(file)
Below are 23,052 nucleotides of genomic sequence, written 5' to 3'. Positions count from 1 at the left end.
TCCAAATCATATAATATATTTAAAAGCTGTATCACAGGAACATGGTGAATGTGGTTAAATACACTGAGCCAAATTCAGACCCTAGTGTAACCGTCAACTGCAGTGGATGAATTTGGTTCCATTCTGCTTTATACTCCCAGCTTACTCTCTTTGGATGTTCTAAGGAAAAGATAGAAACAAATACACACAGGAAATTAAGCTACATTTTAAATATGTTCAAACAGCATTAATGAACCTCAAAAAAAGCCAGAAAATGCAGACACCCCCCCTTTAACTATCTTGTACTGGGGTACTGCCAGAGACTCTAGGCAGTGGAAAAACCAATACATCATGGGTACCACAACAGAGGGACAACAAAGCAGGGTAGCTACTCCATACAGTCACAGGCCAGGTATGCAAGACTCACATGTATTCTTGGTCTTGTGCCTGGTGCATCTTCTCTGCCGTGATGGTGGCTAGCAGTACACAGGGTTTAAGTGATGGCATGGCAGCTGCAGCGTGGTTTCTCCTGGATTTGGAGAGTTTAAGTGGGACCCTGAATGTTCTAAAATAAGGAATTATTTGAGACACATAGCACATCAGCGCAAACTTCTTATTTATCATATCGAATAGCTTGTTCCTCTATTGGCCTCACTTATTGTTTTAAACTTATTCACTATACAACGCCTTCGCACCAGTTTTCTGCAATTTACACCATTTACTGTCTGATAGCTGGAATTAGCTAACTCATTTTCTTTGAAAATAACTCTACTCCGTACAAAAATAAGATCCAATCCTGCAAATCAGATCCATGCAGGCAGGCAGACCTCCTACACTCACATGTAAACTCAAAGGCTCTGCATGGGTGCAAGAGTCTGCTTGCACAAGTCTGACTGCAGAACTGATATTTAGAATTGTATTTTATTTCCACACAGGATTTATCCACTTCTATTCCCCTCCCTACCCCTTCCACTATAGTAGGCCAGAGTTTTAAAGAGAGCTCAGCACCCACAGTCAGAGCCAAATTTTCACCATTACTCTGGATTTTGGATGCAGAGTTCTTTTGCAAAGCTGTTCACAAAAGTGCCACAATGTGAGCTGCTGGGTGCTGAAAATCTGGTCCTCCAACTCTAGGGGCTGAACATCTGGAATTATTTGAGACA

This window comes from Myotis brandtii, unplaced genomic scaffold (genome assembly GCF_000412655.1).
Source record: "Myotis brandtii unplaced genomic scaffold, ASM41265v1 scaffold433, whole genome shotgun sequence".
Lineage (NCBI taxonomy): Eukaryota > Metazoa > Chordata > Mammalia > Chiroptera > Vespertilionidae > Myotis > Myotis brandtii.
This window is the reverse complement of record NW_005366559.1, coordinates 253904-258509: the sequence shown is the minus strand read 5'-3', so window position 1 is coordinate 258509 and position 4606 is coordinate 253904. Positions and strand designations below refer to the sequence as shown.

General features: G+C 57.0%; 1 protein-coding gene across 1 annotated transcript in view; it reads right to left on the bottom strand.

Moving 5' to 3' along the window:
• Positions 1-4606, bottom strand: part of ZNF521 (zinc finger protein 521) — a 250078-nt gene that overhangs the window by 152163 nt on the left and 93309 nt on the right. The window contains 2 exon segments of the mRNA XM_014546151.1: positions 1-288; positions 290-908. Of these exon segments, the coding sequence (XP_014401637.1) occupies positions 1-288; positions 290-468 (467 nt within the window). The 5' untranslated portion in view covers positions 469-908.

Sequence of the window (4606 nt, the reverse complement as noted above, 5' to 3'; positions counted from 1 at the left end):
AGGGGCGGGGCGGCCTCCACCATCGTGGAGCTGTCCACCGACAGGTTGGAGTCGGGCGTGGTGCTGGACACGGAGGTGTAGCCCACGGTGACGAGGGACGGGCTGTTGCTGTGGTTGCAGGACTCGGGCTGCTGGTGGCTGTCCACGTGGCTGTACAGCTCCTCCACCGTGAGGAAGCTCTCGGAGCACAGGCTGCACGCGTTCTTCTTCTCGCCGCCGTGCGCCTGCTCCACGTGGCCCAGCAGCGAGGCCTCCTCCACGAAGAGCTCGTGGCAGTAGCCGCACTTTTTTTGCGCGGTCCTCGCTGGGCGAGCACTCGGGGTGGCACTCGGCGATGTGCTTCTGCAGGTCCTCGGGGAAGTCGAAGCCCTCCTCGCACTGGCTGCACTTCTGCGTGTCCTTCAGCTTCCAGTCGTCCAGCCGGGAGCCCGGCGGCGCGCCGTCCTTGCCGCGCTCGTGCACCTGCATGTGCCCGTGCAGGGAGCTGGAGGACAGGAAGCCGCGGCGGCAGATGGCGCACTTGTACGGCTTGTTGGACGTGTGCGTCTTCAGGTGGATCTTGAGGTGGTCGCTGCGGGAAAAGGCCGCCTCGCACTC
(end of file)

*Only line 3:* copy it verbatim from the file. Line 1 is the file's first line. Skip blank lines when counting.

This window comes from Myotis brandtii, unplaced genomic scaffold (genome assembly GCF_000412655.1).